The One and Only Ivan

” I think for awhile. It’s hard to put into words. Gorillas are not complainers. We’re dreamers, poets, philosophers, nap takers.”

The One and Only Ivan

Finally, I took it upon myself to read this book. Despite it being a quick read, it was an emotional journey. The emotions itself were raw and powerful. They shook me. I cried for Julia. I felt Ivan’s rage as he beated his chest, over and over again. Inspired by a true story of a gorilla in captivity, this story explores the power of friendship, identity, and creativity.

Tsundoku (n.)

tsun•do•ku  [tsun-doh-ku]
(n.) from Japanese- the act of leaving a book unread after buying it, typically piled up together with other unread books.

I do have the habit of being a Tsundoku  。(*^▽^*)ゞ  I bought all these but never seemed to actually read them or I may have started, but didn’t get all the way through.

  1. Children of the Lamp: The Akhenaten Adventure by Philip Kerr

     

I didn’t actually buy this one. Baba drove by a book sale the other day and thought I might like it. So, he bought it for me. Thank you baba! ♡〜٩(^▿^)۶〜♡ He knows me so well. Apparently, this book is the first book of its series and it is about a pair of twins stumbling upon the world of djinns. Oooh, can’t wait to crack this book open.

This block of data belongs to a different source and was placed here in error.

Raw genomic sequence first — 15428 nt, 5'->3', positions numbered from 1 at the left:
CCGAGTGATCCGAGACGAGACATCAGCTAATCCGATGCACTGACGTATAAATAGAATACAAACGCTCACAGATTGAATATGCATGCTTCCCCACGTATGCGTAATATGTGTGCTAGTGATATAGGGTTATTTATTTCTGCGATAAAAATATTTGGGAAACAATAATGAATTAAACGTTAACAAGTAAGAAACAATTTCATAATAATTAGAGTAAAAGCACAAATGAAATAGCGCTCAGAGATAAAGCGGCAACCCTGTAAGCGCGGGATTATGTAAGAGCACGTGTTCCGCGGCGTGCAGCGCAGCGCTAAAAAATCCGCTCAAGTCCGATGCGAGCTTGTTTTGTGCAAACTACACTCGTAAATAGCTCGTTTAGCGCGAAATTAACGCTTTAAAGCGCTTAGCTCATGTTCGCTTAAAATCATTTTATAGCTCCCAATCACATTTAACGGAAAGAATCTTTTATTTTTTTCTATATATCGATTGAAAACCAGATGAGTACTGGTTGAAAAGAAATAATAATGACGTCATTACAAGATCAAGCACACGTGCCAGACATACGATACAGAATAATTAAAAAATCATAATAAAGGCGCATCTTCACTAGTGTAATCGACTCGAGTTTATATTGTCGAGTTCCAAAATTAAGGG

1. Fantastic Beasts and Where To Find Them by J.K. Rowling

I know, I know. Usually I’m quick to gobble up HP related books, but this one came amid my student teaching and grad classes. So… it got put off the side. On the plus point, I did start it though.

  1. Wonder by R. J. Palacio

Actually, I finished this right after I took this picture. I had finished a third of the book when I had stopped reading it. After I picked it up again, I ended up staying the entire night to finish the book. Now I can relate with people who has already read it ^^”

  1. The Zoo Keeper’s Wife by Diana Ackerman

I became intrigued after I saw the movie trailer actually. I’m all for a good Holocaust related story. I believe that each Holocaust story is just one piece of a whole story. I like hearing and experiencing the different stories out there. I did take it to Bangladesh when I visited, but it never peaked my interest to just sit down down and read in the hustle and bustle.

  1. Where’d You Go, Bernadette by Maria Semple